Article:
If you thought Trump’s presidency wouldn’t affect your beer-drinking habits, think again: Stocks for the largest producer of beer, wine, and spirits in the U.S., Constellation Brands, are already plummeting, according to Fortune.
On Wednesday, November 9, the same day the world learned that Trump will be the next president of the United States, shares of Constellation Brands — the nation’s third largest beer producer and parent company of Mexican beer brands such as Corona, Modelo, and Pacifico — saw shares drop 8 percent.
At Constellation Brands’ institutional investor meeting in New York on Wednesday, the company’s first in three years, CEO Rob Sands immediately addressed these concerns, saying he does not expect the brands to be affected by the election in the short term.
He pointed out recent successes, like the acquisition of the Corona Extra, Modelo Especial, and Pacifico brands from Grupo Modelo, a subsidiary of Anheuser-Busch, which contributed to the company becoming the top contributor to growth in the U.S. beer market. In addition, Constellation Brands recently added Ballast Point Brewing & Spirits, Casa Noble tequila, and High West Distillery to its craft portfolio.
“I don’t expect [the election] to affect our business in the short term, and as these policies develop, we will respond accordingly and engage with government accordingly,” Sands said. “And I would add: We’ve had a long history of working with our representatives from all levels of the U.S. government from both political parties. As Trump develops his plans, we will continue to engage with them,” Fortune reported.
Yet, despite acquisitions, sales growth (net sales increased 17 percent in the latest quarter, with particular growth in beer brands, Fortune reported), and a company belief that more millennials will be reached with the company’s wine and spirits brands, Constellation’s close ties with the Mexican market can’t be denied: According to the company’s annual report from the United States Securities and Exchange Commission, Constellation plans to expand capacity at Nava Brewery in Coahuila, Mexico, and it’s slated to build a new brewery near the California border, with both projects’ expenditures expected to reach $4.5 billion by the end of 2021. The company additionally spent $600 million to buy Obregon Brewery from Grupo Modelo in October.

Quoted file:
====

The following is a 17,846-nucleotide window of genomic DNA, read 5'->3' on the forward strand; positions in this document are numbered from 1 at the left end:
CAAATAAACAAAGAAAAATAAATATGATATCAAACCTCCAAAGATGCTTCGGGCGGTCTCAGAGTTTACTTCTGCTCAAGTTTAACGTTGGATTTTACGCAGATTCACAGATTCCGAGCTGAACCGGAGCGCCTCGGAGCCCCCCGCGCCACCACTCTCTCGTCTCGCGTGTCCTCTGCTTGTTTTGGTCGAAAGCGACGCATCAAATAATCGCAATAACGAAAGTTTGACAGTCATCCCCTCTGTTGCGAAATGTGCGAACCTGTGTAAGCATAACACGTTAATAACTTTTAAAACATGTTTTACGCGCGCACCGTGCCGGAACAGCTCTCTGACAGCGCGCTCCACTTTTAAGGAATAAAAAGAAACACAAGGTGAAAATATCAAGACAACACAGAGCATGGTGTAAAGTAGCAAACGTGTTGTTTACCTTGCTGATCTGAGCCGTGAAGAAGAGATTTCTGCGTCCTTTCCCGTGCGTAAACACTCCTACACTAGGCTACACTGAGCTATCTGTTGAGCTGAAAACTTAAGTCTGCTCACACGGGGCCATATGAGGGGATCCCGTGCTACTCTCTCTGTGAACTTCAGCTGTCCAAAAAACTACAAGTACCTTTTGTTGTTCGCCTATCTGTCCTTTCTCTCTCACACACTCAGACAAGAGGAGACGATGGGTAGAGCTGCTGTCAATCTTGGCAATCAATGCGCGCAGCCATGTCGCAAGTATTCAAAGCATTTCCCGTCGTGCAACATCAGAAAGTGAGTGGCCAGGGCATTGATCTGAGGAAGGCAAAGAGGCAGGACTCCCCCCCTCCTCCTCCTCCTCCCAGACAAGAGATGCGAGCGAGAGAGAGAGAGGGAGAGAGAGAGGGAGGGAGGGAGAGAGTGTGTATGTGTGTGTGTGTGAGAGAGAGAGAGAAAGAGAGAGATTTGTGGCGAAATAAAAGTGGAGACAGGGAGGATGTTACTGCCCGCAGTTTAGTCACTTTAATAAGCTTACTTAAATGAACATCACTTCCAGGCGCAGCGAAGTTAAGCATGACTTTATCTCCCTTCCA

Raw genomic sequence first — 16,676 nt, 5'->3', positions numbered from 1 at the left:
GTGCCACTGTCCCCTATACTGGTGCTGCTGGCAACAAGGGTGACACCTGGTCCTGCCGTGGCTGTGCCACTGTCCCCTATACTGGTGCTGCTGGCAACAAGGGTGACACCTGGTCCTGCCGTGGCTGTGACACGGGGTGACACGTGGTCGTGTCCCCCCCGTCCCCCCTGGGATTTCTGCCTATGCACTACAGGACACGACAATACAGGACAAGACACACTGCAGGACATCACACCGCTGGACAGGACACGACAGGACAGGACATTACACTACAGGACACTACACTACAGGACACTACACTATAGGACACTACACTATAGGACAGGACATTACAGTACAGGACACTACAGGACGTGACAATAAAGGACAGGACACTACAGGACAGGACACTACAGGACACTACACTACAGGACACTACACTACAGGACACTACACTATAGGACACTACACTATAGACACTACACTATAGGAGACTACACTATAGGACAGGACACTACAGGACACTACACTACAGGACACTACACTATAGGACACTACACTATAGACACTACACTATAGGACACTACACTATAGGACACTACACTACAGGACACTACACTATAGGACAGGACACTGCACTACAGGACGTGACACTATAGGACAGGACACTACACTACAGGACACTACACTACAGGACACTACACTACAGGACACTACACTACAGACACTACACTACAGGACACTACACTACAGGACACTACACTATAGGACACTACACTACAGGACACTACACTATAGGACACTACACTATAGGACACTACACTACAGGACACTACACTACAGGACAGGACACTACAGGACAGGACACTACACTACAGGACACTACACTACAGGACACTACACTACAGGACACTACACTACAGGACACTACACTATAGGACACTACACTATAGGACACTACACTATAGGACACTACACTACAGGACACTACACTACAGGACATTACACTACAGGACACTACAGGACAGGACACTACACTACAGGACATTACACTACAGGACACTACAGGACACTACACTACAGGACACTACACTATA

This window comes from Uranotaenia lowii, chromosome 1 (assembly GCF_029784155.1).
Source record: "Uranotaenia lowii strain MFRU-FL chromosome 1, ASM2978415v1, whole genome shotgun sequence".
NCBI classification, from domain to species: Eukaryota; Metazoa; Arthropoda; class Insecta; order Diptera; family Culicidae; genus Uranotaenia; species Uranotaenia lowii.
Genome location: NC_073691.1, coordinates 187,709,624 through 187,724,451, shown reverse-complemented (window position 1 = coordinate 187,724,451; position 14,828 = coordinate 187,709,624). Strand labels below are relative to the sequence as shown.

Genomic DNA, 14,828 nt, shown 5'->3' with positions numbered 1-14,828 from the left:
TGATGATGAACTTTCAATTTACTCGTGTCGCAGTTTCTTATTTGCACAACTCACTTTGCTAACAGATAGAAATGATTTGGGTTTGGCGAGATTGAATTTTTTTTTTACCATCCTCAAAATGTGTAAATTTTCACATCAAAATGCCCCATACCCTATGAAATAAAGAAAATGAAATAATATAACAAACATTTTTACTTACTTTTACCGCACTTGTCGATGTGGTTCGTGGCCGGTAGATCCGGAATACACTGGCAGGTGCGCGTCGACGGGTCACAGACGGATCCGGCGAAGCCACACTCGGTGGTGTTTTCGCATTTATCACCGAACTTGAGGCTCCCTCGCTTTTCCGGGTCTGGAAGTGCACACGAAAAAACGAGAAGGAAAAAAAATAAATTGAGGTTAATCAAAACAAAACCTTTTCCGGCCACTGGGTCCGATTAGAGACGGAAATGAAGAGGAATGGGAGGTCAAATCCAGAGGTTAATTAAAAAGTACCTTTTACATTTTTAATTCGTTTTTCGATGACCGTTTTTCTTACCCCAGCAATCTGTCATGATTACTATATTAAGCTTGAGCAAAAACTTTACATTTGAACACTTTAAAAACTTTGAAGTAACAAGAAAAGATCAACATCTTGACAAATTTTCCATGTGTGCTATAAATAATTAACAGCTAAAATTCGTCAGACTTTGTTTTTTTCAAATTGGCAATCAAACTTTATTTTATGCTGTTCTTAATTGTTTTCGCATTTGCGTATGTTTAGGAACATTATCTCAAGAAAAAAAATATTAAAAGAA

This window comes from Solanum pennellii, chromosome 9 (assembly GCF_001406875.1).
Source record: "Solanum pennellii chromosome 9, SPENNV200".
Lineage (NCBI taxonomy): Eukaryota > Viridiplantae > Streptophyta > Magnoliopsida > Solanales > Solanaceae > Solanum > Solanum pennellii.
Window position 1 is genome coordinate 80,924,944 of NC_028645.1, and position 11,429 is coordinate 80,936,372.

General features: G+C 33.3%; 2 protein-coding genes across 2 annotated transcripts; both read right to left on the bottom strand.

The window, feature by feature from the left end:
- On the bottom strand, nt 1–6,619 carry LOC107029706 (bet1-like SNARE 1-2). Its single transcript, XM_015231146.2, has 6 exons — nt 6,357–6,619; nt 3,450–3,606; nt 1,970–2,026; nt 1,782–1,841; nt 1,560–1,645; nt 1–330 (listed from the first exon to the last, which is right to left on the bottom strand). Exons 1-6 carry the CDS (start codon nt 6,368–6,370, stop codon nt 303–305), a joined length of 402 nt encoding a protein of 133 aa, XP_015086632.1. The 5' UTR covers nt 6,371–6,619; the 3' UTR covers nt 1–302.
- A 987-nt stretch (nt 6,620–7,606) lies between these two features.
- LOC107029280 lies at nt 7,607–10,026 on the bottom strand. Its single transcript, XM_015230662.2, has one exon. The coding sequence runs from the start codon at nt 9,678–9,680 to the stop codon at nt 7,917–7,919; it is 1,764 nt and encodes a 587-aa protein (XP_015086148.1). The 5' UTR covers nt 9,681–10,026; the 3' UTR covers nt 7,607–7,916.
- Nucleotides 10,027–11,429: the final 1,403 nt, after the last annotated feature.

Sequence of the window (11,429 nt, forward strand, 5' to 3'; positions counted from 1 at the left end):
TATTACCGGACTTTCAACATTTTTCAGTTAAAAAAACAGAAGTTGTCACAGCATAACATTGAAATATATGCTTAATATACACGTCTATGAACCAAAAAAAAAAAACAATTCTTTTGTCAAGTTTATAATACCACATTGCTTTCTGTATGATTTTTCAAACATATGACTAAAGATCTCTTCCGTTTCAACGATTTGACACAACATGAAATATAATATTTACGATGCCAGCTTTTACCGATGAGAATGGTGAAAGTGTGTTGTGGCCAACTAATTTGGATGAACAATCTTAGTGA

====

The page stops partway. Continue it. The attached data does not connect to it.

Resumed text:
Although Constellation Brands is headquartered in Victor, New York, analysts believe Trump’s proposal to renegotiate the North American Free Trade Agreement (namely, his threats toward Mexican firms producing products sold on U.S. soil) could hurt the beer marketer threefold: Many of Constellation’s products are produced in Mexico; it is the largest distributor of Mexican beer in the U.S.; and a large portion of the company’s consumer base is Mexican.
According to Bloomberg, Mexican imports account for more than half of Constellation Brands’ net sales, and Hispanic consumers make up 40 percent of its customer base.
Overall, the future of Constellation Brands and its many recognizable beer brands is difficult to predict, but the news isn’t all bad: Apparently, Sands also told Bloomberg he is seriously considering adding marijuana-infused booze to the Constellation Brands portfolio. Keep your hopes high.
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